Patriarchy had trumped matriarchy over eons, for all the wrong reasons. Millennia back, when the hunter-gatherers constituted the entire humanity, hunting of large animals and carrying them to the dwellings needed muscle power of the male, who dominated women, confining the latter to home for child rearing. With the emergence of agricultural communities just a few thousand years ago and with assured supply of food, the nomadic travels ceased, leading to enhanced population that, in turn, gave rise to increased pregnancies and consequent child mortality. Women gained precious little, till the arrival of industrial age and now the information age, when, for once, both maternity and muscle have started to matter less and equity has increasingly prevailed among the genders with higher quality of life for all. Or, at least, this seems to be so in the developed societies, but the lack of development still carries the legacy of an overarching patriarchy.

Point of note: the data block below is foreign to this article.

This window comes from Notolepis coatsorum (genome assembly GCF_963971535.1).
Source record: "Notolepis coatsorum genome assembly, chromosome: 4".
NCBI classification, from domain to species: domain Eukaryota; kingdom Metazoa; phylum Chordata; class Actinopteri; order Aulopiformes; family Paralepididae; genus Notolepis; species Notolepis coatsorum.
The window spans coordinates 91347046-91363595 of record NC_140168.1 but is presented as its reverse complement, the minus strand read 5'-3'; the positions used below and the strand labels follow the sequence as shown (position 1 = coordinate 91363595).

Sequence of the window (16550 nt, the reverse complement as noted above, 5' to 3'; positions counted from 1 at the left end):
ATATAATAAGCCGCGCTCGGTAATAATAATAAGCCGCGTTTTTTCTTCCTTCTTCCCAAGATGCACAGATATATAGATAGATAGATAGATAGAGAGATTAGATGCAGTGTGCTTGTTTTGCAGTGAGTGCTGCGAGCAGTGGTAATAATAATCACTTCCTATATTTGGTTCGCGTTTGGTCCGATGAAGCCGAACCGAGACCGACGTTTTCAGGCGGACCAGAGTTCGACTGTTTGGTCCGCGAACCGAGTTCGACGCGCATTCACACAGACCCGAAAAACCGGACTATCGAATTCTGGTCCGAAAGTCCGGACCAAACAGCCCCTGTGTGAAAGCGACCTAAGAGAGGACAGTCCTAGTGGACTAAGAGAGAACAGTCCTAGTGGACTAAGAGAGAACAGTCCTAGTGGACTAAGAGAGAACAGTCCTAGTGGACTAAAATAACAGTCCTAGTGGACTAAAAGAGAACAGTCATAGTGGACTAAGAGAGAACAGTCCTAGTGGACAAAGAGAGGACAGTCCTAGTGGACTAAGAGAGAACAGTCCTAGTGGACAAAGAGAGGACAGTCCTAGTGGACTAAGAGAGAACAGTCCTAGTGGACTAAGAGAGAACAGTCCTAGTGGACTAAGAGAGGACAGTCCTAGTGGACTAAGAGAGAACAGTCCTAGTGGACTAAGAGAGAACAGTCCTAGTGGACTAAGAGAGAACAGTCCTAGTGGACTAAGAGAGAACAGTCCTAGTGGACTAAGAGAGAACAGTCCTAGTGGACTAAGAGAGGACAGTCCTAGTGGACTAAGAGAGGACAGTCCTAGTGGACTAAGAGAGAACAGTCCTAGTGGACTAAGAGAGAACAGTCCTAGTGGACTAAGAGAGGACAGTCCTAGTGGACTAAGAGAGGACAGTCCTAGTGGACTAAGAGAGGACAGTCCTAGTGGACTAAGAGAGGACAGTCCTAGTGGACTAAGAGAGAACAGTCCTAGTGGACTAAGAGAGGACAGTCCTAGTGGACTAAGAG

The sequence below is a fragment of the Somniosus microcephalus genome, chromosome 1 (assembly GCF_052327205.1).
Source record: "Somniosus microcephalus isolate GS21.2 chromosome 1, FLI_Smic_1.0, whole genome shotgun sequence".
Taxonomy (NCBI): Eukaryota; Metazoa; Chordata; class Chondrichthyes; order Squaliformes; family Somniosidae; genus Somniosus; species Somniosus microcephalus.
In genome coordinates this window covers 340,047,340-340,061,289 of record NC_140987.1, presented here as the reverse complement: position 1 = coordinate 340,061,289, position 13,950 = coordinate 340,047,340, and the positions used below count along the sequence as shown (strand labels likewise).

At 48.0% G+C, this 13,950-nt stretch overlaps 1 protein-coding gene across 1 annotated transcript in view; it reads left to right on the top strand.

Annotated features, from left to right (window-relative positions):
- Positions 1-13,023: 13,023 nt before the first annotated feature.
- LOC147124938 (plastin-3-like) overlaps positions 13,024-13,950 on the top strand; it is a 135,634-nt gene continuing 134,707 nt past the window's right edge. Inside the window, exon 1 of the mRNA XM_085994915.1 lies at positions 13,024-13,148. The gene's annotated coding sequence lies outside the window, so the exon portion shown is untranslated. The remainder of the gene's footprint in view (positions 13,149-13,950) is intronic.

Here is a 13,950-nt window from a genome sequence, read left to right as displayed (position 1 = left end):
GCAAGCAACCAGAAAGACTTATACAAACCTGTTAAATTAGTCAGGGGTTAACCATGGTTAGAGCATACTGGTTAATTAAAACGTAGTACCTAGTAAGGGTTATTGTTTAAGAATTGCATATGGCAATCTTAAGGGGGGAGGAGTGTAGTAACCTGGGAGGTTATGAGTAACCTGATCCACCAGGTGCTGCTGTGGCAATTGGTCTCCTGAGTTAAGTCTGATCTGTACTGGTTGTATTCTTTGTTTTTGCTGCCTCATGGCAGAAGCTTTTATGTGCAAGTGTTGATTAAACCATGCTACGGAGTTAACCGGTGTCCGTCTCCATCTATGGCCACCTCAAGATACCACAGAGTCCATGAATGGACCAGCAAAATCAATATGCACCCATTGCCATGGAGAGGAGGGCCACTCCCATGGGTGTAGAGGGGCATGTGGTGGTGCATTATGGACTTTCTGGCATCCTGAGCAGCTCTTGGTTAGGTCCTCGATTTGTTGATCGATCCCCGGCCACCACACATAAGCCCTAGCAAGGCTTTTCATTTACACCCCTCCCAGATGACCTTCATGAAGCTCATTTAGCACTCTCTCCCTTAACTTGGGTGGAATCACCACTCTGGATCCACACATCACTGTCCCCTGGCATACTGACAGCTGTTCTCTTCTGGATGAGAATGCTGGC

Beginning with the “free” female labor on the domestic front, the consequent ills are well-known and numerous. They extend all theway from female feticide; early marriage of the daughters; newly detected high mortality of nubile mothers; post-marriage dowry death; and widowhood contemptuously exploited; up to the point of women being perpetually treated as “property” by their male “masters”. Down the line, male predatory instinct prevails for the unprotected, harassment for the unwilling and subjugation of the downtrodden from the other gender: unabated and most often swept under the carpet. It was high time the performing arts in India dared pick up the cudgels in all seriousness and this critic finds it heartening that the indigenous drama groups of Bengal are developing a genre that can be given the nascent appellation: The Theatre of Femininity.
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